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Biographical Note

My first book, Constructing the Human, was published last year by Poetry Salzburg, under the auspices of the Institute of English and American Studies.

Recent journal work in England includes translations of Rilke in Tears in the Fence and Oasis (London), and in the US a series of poems was awarded the Bentley Poetry Prize, in A Fine Madness (Seattle).

My second collection, Tsunami Muses, has been completed recently ready for publication.

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Biographical Note

I am a 30 year old man who has lived in Ukiah, California since July of 1999. Born in Riverside, California and raised in various locations up and down the coast, I have been a resident of this state throughout my life. Presently, my occupation consists mostly of technical consulting. My interest in poetry began at the age of 12 with a publication from Doubleday, The Best Loved Poems of the American People. I have since never ceased to be an avid reader of poetry. In the years that followed, I developed a standing interest in the lyrical works of Robert Service, Alfred Tennyson, Julia Corrine Roosevelt Dorr, and many more. Aside from developing my own skills as a writer of poems, I have made a hobby of memorizing and reciting poems, many of which I also sing, or cantillate.

Comment on "Sleep"

i have spent my entire life terrified of death. no doctrines from any faith have been able to quell that fear. one day, i began thinking about the inexistence of time in sleep. and it occured to me, this is death. and if it is, indeed, death, then is death more like sleeping or is sleeping more like death? meaning, when this life ends, and my essence takes the long plunge into nothingness where exists no time, will i wake again at some point? so, i used this ghazal to explore these questions, and suggest answers to some.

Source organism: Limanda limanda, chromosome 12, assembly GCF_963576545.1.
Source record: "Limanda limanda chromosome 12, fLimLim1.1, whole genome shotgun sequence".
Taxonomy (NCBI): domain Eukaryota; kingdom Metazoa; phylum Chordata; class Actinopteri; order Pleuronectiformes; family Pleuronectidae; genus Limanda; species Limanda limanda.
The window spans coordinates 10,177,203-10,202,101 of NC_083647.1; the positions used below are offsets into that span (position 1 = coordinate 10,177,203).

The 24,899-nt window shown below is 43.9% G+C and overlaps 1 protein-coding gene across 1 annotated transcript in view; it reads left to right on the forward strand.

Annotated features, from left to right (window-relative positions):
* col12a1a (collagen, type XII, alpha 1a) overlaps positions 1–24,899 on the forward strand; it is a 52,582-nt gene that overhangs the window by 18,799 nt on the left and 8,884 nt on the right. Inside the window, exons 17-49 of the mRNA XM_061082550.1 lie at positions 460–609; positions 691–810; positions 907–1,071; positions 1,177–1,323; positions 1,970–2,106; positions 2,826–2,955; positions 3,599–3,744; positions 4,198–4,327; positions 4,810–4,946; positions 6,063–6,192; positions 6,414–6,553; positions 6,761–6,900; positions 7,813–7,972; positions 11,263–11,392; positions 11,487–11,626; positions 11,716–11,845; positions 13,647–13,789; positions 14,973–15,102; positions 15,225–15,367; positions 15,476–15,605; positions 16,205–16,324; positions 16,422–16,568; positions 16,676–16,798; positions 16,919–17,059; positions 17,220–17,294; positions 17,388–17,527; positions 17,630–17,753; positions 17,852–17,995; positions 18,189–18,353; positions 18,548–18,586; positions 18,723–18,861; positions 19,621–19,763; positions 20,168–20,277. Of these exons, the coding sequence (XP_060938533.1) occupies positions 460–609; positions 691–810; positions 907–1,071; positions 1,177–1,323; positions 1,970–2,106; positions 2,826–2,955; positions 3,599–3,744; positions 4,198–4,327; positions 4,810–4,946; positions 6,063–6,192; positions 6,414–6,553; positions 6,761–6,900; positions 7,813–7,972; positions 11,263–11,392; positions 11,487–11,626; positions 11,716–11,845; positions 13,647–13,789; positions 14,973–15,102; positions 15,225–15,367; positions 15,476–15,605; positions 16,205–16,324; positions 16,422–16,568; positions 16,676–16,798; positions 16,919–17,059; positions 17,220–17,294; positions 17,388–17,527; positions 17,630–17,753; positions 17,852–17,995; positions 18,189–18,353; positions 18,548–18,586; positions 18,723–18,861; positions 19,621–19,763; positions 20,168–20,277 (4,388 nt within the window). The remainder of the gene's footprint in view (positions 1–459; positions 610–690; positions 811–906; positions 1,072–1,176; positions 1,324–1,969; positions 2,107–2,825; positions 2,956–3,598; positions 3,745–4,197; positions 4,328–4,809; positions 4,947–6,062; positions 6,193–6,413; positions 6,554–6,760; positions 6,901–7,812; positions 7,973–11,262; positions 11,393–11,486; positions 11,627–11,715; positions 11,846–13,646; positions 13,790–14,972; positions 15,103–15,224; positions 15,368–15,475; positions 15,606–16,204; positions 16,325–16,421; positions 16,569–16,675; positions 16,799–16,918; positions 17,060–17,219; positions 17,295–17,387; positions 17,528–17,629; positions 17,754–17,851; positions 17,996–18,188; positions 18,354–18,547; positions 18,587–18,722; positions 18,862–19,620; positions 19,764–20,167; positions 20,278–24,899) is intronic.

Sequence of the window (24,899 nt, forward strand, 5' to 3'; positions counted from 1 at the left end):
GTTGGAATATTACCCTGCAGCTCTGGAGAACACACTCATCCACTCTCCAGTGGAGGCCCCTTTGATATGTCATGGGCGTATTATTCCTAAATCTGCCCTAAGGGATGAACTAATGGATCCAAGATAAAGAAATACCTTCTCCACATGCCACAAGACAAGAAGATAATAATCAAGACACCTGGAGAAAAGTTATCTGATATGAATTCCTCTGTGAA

Contact Erin Thomas

Biographical Note

Bruce E. R. Thompson is a poet, puppeteer, philosopher, and librarian in San Diego County, California. He teaches philosophy at Cuyamaca College and he provides library reference service and teaches research skills to students at California State University, San Marcos. He also occasionally edits books on history and critical thinking for Greenhaven Press. As a philosopher his chief area of interest is formal logic, where he feels certain important questions remain to be answered.

Comment on poetry

Perhaps it is the logician in me, but for me, poetry must have form; although I don't think form always has to mean rhyme and meter. I enjoy reading and writing haiku and Anglo-Saxon alliterative verse, as well as more customary forms. Nevertheless, without some form or other I cannot tell that I am reading or writing poetry. Prose should also be elegant, well-crafted, and (as appropriate) laced with vivid images. The only thing that truly distinguishes poetry from prose is form. The ghazal is a particularly challenging form, since we have not yet trained our ears to hear its music. Like the villanelle (which also has a form based on repeating phrases) the ghazal gives us the opportunity to play with the ways in which a phrase, like a chameleon, can change its meaning in different contexts. In this poem I explore the various meanings of the humble English word 'by'."

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